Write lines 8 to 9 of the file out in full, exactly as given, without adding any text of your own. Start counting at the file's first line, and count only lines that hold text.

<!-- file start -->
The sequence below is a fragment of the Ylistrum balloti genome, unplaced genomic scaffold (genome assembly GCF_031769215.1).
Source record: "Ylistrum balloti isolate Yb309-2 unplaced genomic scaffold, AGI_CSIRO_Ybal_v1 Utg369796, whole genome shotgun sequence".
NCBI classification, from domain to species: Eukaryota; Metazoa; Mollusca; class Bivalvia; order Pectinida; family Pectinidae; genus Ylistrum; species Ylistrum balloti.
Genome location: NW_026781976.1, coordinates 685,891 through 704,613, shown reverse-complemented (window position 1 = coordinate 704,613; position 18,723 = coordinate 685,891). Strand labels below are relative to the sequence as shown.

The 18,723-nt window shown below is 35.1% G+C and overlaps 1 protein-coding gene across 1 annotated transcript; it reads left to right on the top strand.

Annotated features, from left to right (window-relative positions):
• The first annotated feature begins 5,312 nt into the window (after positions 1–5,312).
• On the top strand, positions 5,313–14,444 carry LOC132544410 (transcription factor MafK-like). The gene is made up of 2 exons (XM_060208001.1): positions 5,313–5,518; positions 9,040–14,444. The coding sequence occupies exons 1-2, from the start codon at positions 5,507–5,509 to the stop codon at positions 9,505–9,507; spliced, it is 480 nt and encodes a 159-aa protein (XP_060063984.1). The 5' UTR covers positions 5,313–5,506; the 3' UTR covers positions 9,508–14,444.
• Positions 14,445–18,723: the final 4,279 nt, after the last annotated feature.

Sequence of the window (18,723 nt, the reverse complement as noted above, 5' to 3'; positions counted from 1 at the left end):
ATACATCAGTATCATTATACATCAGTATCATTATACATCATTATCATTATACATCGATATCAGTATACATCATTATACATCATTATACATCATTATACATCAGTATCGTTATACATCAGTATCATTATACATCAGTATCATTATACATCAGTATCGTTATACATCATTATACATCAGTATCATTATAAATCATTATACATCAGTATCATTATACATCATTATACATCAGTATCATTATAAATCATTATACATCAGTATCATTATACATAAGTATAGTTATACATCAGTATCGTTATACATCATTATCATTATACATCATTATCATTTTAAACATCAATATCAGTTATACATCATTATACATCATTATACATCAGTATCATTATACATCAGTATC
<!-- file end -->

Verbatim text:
• On the top strand, positions 5,313–14,444 carry LOC132544410 (transcription factor MafK-like). The gene is made up of 2 exons (XM_060208001.1): positions 5,313–5,518; positions 9,040–14,444. The coding sequence occupies exons 1-2, from the start codon at positions 5,507–5,509 to the stop codon at positions 9,505–9,507; spliced, it is 480 nt and encodes a 159-aa protein (XP_060063984.1). The 5' UTR covers positions 5,313–5,506; the 3' UTR covers positions 9,508–14,444.
• Positions 14,445–18,723: the final 4,279 nt, after the last annotated feature.